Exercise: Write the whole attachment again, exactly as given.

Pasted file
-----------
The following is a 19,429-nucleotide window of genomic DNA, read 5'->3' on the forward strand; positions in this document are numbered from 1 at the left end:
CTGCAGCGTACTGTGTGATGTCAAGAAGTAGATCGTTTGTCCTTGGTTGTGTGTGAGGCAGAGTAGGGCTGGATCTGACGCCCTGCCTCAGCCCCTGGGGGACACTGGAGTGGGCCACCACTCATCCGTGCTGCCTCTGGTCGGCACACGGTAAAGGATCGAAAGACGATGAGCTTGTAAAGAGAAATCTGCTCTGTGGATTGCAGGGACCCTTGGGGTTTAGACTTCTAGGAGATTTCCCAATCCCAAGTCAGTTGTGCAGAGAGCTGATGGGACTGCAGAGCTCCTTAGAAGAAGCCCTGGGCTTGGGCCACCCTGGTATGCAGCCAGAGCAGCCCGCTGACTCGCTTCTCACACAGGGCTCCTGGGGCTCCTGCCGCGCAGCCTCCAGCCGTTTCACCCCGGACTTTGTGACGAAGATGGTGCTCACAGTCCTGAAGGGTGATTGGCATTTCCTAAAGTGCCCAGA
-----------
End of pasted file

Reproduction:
The following is a 19,429-nucleotide window of genomic DNA, read 5'->3' on the forward strand; positions in this document are numbered from 1 at the left end:
CTGCAGCGTACTGTGTGATGTCAAGAAGTAGATCGTTTGTCCTTGGTTGTGTGTGAGGCAGAGTAGGGCTGGATCTGACGCCCTGCCTCAGCCCCTGGGGGACACTGGAGTGGGCCACCACTCATCCGTGCTGCCTCTGGTCGGCACACGGTAAAGGATCGAAAGACGATGAGCTTGTAAAGAGAAATCTGCTCTGTGGATTGCAGGGACCCTTGGGGTTTAGACTTCTAGGAGATTTCCCAATCCCAAGTCAGTTGTGCAGAGAGCTGATGGGACTGCAGAGCTCCTTAGAAGAAGCCCTGGGCTTGGGCCACCCTGGTATGCAGCCAGAGCAGCCCGCTGACTCGCTTCTCACACAGGGCTCCTGGGGCTCCTGCCGCGCAGCCTCCAGCCGTTTCACCCCGGACTTTGTGACGAAGATGGTGCTCACAGTCCTGAAGGGTGATTGGCATTTCCTAAAGTGCCCAGA